Real imaging systems will have several components, and more than one of these can be nonlinear. If all of the components have transfer characteristics that are power functions, then the transfer function of the entire system is also a power function. The exponent of the whole system's transfer function is just the product of all of the individual exponents of the separate stages in the system.
Also, stages that are linear pose no problem, since a power function with an exponent of 1.0 is really a linear function. So a linear transfer function is just a special case of a power function, with an exponent of 1.0.
Thus, as long as our imaging system contains only stages with linear and power-law transfer functions, we can meaningfully talk about the exponent of the entire system. This is indeed the case with most real imaging systems.
If the end-to-end exponent of an imaging system is 1.0, its output is proportional to its input. This means that the ratio between the intensities of any two areas in the reproduced image will be the same as it was in the original scene. It might seem that this should always be the goal of an imaging system: to accurately reproduce the tones of the original scene. Alas, that is not the case.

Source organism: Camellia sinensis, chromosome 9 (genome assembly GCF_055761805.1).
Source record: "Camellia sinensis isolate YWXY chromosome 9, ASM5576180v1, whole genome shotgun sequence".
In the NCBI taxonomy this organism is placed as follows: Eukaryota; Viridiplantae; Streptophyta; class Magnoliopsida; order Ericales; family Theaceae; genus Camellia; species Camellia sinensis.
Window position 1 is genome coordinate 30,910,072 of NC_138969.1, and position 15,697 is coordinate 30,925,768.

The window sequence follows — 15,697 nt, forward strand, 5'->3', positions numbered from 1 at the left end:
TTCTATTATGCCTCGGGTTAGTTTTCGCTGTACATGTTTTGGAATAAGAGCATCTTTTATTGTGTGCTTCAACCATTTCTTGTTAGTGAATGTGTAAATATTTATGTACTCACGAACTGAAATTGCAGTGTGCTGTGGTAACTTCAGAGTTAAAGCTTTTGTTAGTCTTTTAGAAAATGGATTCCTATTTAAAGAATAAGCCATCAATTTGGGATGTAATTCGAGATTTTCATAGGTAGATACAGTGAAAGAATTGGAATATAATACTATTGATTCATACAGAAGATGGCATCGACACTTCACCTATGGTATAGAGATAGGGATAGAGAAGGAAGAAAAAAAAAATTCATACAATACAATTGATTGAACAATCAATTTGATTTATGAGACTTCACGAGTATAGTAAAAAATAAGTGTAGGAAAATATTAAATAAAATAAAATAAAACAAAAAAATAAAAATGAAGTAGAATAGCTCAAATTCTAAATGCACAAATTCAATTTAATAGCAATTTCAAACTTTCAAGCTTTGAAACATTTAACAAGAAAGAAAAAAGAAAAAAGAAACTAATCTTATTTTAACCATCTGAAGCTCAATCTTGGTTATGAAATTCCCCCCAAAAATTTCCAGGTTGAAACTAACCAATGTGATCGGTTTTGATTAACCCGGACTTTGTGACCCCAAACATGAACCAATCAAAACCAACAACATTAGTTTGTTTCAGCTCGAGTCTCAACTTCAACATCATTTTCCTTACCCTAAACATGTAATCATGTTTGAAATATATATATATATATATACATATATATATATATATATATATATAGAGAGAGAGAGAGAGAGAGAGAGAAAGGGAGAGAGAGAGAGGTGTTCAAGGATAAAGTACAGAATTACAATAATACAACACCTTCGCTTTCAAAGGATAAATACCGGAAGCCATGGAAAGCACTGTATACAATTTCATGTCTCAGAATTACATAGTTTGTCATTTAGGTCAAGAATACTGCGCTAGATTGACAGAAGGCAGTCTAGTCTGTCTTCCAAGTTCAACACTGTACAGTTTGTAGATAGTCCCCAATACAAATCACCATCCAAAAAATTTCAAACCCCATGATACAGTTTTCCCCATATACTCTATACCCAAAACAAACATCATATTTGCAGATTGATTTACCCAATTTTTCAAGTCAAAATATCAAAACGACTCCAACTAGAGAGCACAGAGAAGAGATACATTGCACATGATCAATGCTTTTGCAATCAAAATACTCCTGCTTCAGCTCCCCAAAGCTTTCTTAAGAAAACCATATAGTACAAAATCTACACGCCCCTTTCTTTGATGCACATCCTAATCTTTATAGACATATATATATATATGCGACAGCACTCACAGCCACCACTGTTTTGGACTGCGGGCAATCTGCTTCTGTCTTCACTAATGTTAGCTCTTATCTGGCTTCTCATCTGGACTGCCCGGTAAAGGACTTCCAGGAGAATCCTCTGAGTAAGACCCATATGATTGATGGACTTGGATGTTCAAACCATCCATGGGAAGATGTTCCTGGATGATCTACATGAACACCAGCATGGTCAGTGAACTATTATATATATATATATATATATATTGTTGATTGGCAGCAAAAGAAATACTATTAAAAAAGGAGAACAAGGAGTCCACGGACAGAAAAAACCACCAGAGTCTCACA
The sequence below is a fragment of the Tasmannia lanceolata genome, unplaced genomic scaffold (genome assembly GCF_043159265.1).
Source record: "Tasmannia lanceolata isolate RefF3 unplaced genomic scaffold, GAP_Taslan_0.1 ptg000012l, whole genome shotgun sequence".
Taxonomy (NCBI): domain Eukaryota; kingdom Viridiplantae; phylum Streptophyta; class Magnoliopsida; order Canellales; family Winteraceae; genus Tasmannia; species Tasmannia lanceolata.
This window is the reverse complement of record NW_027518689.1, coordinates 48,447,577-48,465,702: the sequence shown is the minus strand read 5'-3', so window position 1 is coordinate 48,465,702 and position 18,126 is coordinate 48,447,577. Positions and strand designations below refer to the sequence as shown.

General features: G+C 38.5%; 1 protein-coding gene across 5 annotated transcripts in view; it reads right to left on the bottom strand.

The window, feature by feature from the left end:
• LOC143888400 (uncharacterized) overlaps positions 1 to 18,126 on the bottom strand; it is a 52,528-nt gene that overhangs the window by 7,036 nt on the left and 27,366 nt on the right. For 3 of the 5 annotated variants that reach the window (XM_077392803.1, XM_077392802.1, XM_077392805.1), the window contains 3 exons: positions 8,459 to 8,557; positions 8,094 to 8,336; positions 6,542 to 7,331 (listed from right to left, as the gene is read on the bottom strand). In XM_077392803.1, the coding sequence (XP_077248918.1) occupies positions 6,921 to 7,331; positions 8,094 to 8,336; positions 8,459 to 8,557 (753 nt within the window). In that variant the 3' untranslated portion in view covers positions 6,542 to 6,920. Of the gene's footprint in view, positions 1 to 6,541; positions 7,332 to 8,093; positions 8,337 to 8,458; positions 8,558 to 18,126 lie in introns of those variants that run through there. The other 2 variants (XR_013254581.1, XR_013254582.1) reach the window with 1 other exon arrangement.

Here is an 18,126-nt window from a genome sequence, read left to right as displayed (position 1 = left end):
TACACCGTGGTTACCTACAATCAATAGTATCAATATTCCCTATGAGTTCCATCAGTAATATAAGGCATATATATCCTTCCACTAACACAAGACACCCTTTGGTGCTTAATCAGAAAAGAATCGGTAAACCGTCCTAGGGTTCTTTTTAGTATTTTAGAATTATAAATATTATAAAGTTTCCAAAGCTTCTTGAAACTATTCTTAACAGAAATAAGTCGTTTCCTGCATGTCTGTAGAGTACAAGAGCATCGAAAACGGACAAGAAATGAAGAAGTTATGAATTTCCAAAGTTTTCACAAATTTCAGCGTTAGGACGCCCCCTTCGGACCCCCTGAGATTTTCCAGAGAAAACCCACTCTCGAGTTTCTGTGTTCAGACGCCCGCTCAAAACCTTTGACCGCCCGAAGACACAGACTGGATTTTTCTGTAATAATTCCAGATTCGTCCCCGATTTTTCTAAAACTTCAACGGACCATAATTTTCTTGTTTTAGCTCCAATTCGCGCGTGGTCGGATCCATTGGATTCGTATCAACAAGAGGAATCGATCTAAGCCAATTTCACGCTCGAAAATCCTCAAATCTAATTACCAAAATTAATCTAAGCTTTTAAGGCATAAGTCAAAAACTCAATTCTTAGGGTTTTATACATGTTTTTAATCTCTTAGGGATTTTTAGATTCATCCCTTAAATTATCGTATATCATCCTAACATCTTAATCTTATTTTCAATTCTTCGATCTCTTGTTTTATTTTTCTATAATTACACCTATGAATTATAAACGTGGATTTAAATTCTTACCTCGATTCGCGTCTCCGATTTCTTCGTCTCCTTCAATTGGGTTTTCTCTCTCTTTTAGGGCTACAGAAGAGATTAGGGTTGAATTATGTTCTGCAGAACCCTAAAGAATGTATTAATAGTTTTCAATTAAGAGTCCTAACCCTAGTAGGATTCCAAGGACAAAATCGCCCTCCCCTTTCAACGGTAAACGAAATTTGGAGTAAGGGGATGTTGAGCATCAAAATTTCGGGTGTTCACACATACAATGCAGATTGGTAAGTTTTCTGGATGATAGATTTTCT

One complication is that the response of the human visual system to low light levels is not a scaled-down version of its response to high light levels. Therefore, if the display device emits less intense light than entered the capture device (as is usually the case for television cameras and television sets, for example), an end-to-end linear response will not produce an image that appears correct. There are also other perceptual factors, like the affect of the ambient light level and the field of view surrounding the display, and physical factors, like reflectance of ambient light off the display.
Good end-to-end exponents are determined from experience. For example, for photographic prints it's about 1.0; for slides intended to be projected in a dark room it's about 1.5; for television it's about 1.14.